On the TV side, Frank and Falvey — who began working together more than 20 years ago at DreamWorks Television — are well-regarded executives with strong talent relationships. They came up with the idea to turn the Shirley Jackson novel “The Haunting of Hill House” into a 10-episode series, which debuted on Netflix in October to widespread critical praise.
Yet there have been setbacks, including NBC’s behind-the-scenes musical “Smash,” ABC’s “The Whispers” and Fox’s “Minority Report,” which were canceled after brief runs.
“It’s a little surprising they haven’t done more, given the brain trust there and the talent that Steven Spielberg represents,” said Tom Nunan, a former network and studio executive who lectures at the UCLA School of Theater, Film and Television.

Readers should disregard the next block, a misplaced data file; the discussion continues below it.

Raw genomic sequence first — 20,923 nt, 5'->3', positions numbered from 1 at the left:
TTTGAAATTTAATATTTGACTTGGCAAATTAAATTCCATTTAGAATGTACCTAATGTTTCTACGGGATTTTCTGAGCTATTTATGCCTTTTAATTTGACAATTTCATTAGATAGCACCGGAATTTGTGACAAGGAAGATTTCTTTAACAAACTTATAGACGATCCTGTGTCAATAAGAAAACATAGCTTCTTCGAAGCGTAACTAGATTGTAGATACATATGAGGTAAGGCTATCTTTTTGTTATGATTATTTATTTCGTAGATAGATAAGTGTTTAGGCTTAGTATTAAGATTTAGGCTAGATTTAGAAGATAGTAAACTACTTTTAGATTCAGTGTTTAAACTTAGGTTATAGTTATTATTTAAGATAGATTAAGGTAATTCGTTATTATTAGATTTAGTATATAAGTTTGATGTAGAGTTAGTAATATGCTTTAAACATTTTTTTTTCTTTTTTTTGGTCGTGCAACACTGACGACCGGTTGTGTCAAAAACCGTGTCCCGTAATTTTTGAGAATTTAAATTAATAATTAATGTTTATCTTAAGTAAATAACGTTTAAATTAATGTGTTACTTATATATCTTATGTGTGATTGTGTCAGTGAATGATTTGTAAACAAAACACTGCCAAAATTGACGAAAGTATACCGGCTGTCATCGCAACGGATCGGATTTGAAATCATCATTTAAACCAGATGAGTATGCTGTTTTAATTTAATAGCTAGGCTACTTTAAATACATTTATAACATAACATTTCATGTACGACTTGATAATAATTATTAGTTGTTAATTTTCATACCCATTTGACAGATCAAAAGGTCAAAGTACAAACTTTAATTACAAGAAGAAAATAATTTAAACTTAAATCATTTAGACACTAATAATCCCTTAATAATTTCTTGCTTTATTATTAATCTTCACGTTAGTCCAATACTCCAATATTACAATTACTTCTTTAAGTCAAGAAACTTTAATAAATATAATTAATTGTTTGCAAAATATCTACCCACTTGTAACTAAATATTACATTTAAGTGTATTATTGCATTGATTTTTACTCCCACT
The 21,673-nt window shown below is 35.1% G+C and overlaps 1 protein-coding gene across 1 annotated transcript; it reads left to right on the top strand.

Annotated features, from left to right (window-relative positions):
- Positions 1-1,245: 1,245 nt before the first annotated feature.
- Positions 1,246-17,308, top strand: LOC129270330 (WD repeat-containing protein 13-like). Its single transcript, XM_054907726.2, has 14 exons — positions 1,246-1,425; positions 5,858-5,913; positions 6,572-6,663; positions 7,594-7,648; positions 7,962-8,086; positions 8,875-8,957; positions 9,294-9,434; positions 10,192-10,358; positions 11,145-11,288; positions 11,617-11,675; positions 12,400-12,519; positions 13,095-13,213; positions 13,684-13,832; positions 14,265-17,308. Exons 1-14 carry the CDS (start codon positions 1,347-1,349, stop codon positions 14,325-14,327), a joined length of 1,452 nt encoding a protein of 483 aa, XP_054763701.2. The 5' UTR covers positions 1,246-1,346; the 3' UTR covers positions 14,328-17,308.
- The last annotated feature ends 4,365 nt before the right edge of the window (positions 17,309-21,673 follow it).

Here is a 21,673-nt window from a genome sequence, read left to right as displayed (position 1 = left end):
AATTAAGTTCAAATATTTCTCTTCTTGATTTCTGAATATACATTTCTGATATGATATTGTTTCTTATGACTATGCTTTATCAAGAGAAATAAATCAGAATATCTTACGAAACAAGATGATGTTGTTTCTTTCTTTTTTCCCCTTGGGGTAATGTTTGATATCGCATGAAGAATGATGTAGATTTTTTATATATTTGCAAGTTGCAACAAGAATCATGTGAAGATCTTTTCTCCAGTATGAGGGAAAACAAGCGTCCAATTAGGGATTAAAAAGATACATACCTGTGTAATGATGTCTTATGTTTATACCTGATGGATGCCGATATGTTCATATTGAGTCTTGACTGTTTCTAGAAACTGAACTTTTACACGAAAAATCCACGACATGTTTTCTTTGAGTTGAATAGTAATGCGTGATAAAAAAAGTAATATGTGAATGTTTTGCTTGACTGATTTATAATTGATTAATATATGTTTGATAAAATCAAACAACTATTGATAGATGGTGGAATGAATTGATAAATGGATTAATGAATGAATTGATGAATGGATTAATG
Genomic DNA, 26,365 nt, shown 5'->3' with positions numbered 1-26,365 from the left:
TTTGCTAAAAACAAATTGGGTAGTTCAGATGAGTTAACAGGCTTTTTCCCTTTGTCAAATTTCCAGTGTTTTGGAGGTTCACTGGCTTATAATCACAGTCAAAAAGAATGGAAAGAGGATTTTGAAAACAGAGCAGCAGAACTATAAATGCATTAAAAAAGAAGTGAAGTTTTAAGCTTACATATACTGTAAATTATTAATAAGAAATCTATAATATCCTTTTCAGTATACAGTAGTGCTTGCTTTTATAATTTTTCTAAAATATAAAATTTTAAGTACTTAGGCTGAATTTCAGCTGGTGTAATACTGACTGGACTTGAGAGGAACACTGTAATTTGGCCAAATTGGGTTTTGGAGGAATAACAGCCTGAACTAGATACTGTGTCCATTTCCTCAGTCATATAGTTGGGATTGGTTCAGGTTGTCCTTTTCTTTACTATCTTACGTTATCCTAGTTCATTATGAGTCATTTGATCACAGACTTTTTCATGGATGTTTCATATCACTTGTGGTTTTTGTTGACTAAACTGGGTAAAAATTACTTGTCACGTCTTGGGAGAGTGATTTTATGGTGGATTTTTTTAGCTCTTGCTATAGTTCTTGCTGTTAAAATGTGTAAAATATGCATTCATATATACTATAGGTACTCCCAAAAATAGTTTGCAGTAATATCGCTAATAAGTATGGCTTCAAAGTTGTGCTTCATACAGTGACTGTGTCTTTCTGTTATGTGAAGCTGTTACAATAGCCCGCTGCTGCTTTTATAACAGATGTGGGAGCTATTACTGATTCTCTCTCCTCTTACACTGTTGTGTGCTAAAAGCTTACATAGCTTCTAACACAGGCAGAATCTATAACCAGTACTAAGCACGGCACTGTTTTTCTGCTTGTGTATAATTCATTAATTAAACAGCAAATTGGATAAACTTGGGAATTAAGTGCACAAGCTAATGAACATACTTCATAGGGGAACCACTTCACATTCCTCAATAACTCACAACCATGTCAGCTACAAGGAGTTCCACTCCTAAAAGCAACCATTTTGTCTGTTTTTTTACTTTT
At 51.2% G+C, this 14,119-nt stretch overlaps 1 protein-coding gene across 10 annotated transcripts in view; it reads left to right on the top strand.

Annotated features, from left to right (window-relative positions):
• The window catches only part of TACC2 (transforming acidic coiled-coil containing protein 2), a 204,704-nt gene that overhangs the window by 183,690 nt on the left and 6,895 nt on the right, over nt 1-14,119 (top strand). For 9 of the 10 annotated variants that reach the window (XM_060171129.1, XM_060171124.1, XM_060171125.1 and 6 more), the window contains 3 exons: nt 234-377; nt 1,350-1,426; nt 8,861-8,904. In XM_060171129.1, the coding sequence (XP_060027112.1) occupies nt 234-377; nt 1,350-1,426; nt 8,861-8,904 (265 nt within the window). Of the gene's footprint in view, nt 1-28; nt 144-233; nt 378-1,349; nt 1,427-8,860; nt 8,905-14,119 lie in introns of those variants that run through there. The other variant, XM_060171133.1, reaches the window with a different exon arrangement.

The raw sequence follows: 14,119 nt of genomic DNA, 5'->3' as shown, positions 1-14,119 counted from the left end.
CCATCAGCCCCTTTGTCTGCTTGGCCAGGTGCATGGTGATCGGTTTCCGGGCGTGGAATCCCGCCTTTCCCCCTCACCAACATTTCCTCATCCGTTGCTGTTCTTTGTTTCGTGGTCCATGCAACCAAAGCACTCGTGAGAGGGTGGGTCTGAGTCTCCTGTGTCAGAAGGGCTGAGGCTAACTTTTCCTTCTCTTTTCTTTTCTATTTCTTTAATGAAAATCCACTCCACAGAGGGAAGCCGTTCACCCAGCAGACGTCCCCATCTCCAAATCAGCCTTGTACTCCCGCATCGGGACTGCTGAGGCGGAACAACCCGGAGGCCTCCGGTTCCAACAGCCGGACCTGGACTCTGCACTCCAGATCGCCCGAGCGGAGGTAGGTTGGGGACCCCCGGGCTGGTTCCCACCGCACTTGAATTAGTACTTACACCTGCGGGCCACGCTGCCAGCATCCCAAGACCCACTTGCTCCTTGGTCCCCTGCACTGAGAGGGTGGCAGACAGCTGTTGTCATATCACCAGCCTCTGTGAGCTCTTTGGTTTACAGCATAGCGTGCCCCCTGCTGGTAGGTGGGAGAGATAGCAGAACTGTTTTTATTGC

Still, Nunan praised their endurance as industry players.
“They’ve weathered every evolution and disruption in TV in the past 25 years,” he said. “It’s highly unusual for a company to be as stable and have the same team as long as Darryl, Justin and Steven have run this company.”
Amblin Partners declined to disclose financials, but a person close to the studio said the TV division is profitable. Amblin currently has 13 shows and TV documentaries in production or ordered by networks, its highest number to date, according to executives. The unit has a small staff of about a dozen people who work on the Universal lot where Spielberg made his name.
“The timing has been fortuitous that, with the advent of the streamers and Amblin Partners providing us some financial resources, we can finance a show and put a little more firepower and fuel into it,” said Falvey, 51.